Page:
The wine industry has also brought an increase in tourism. Nearly 20.7 million people visit one of the state’s wine regions everywhere. Only Disneyland outranked visiting the wine country as a the most popular tourist attraction. Most wineries now offer tours, wine classes, or seminars, and more are beginning to offer more attractions. Some wineries have art galleries, displays, fine dining, and even theater performances on their property so even those who don’t consider themselves wine enthusiasts will thoroughly enjoy their trip.

If you’re traveling to the United States, bring a copy of one of our best-selling maps: California Wine Map, Napa Sonoma Wine Map, Santa Barbara, San Luis Obispo, Paso Robles Wineries Map, California Road Map, Arizona Road Map, Route 66 Map, Grand Canyon Topographical Map, and Southern California Coast Map. 

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Top Attractions in Phoenix, Arizona

Any trip to the Southwest isn’t complete without a stop in Phoenix, Arizona. The fifth-largest city in the United States and one of the top tourist destinations, Phoenix is packed with things to do for all ages and interests. With sunshine and warm weather year-round, Phoenix is a great place to visit regardless of the season. Here are five of our favorite things to do near Phoenix. For even more ideas, check out our Arizona Road Map.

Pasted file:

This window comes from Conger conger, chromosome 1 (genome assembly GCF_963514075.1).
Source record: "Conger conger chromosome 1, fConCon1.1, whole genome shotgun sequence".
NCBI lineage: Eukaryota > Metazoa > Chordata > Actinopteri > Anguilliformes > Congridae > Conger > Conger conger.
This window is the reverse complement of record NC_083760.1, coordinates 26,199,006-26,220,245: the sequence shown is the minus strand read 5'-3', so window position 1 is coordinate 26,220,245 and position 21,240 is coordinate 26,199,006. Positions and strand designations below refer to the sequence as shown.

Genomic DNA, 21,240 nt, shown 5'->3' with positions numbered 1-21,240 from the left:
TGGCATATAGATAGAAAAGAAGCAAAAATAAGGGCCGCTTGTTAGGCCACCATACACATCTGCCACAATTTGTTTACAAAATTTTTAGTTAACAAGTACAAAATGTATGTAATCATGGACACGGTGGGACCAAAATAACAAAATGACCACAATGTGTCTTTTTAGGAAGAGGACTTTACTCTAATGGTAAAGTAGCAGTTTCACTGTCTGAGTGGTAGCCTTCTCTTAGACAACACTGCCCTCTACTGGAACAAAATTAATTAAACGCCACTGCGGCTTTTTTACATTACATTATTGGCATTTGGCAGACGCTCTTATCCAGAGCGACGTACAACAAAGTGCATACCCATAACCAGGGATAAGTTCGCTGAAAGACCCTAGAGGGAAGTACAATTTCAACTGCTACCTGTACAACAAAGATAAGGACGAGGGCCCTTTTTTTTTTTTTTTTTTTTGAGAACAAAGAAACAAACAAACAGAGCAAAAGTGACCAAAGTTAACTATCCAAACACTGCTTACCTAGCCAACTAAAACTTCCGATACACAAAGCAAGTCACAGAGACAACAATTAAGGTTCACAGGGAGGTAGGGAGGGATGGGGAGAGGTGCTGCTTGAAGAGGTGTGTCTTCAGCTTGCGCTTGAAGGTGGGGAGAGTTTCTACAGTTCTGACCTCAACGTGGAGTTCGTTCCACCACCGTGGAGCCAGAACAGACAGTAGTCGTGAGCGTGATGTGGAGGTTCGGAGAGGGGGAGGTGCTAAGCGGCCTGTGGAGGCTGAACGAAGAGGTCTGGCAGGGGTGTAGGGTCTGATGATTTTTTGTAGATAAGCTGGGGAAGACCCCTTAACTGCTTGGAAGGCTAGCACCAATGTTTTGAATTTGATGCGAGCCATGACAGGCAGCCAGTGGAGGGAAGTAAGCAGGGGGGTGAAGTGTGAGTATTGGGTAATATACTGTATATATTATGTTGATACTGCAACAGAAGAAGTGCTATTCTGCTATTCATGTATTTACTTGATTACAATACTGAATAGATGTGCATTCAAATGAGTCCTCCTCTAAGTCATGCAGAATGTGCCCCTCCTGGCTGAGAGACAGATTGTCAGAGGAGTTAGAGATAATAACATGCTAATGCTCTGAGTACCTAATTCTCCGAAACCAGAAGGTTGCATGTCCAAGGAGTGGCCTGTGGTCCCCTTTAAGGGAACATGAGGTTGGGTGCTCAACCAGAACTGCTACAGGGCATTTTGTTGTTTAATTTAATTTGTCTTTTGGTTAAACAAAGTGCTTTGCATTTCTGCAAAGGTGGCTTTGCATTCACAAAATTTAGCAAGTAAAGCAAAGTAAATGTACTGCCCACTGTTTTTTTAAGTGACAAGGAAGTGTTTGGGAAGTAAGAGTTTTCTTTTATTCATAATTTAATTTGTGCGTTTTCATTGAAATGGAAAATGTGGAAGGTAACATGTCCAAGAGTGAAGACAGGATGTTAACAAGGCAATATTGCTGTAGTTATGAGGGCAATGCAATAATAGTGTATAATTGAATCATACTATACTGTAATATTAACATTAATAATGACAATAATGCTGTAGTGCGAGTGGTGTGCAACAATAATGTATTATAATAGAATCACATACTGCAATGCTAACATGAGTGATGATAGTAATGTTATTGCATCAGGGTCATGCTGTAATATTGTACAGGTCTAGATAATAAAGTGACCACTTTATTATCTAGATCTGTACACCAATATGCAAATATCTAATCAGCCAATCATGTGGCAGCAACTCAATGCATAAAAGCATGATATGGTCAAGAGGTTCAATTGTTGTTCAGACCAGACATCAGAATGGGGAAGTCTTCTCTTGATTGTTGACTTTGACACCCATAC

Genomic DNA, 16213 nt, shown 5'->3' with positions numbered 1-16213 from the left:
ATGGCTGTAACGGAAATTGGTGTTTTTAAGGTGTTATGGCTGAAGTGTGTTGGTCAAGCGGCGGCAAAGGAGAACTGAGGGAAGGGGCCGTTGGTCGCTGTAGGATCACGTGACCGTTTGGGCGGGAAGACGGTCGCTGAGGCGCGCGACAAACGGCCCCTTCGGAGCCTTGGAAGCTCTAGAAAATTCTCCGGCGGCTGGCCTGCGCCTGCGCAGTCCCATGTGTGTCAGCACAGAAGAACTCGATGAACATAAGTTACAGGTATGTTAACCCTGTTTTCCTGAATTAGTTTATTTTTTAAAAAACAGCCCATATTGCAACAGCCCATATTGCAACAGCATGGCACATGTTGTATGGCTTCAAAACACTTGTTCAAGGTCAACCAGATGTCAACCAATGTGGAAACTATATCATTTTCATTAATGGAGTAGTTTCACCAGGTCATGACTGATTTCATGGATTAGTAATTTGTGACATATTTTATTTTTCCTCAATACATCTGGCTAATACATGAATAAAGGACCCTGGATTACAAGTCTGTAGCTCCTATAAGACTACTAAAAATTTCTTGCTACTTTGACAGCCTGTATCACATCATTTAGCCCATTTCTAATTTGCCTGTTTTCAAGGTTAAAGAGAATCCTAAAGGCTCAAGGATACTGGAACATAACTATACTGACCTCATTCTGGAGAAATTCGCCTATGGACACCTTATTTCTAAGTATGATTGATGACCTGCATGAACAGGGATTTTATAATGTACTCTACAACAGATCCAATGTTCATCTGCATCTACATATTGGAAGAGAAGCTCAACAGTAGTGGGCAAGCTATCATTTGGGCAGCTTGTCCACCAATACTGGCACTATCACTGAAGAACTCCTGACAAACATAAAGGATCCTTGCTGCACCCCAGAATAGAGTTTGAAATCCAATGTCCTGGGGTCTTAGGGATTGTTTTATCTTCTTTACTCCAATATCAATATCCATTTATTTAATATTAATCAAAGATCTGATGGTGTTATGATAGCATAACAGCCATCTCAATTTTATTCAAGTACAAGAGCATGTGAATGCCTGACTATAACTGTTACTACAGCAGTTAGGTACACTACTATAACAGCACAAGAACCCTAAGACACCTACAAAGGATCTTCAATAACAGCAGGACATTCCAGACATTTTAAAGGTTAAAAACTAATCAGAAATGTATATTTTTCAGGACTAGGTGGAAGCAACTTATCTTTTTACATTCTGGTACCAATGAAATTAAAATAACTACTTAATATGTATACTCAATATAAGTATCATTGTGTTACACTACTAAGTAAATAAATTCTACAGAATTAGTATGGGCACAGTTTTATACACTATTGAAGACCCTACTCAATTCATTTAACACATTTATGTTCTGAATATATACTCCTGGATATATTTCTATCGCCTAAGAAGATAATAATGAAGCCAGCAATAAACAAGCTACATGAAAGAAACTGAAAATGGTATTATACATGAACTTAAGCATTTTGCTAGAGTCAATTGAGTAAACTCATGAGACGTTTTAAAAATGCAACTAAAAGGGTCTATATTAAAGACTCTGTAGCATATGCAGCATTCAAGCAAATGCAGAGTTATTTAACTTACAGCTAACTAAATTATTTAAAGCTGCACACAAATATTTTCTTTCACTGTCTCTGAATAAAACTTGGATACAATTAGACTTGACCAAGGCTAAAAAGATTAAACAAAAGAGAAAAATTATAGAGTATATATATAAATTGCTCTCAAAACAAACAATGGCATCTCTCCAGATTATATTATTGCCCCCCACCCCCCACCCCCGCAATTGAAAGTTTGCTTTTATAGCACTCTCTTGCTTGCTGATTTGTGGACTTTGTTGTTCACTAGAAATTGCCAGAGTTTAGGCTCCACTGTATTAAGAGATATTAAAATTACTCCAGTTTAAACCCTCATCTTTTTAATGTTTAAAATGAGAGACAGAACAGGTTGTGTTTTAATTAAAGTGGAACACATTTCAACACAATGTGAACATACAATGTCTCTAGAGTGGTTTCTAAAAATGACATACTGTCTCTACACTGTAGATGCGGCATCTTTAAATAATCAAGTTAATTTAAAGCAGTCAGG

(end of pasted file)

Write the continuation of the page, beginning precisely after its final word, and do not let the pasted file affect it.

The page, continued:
Desert Botanical Garden

Home to over 4,000 species of cacti, plants, and trees, the Desert Botanical Gardens in Phoenix, Arizona teaches visitors about the beauty and life that grows in deserts around the world. Trails cut through 55-acres of the property, allowing you to see displays up-close. Our favorite trail is the Plants and People of the Sonoran Desert Loop Trail which features the plants Native Americans in the area once used as food, medicine, and even building supplies. A visit to the Desert Botanical Gardens is a fun way to learn about local history and the importance of our natural surroundings. If you visit on the second Tuesday of the month, admission is complimentary thanks to their Community Day program.

Heard Museum

With 12 exhibit galleries and a rotating collection of approximately 44,00 pieces, the Heard Museum is a leader in exhibiting Native American art. Their goal is to allow the artist to share their story and the meaning behind their art so people can better understand the Native American perspective.  The museum displays traditional and contemporary art, as well as items with historical or cultural significance. One of the most memorable exhibits is the collection of 1,200 katsina dolls. The carved wooden figures are incredibly detailed and hold an important spiritual value. Before you visit, check the calendar of events on the Heard Museum website. The museum hosts events year-round that invite local Hispanic and Native American artists to share their crafts and interact with visitors.

Goldfield Ghost Town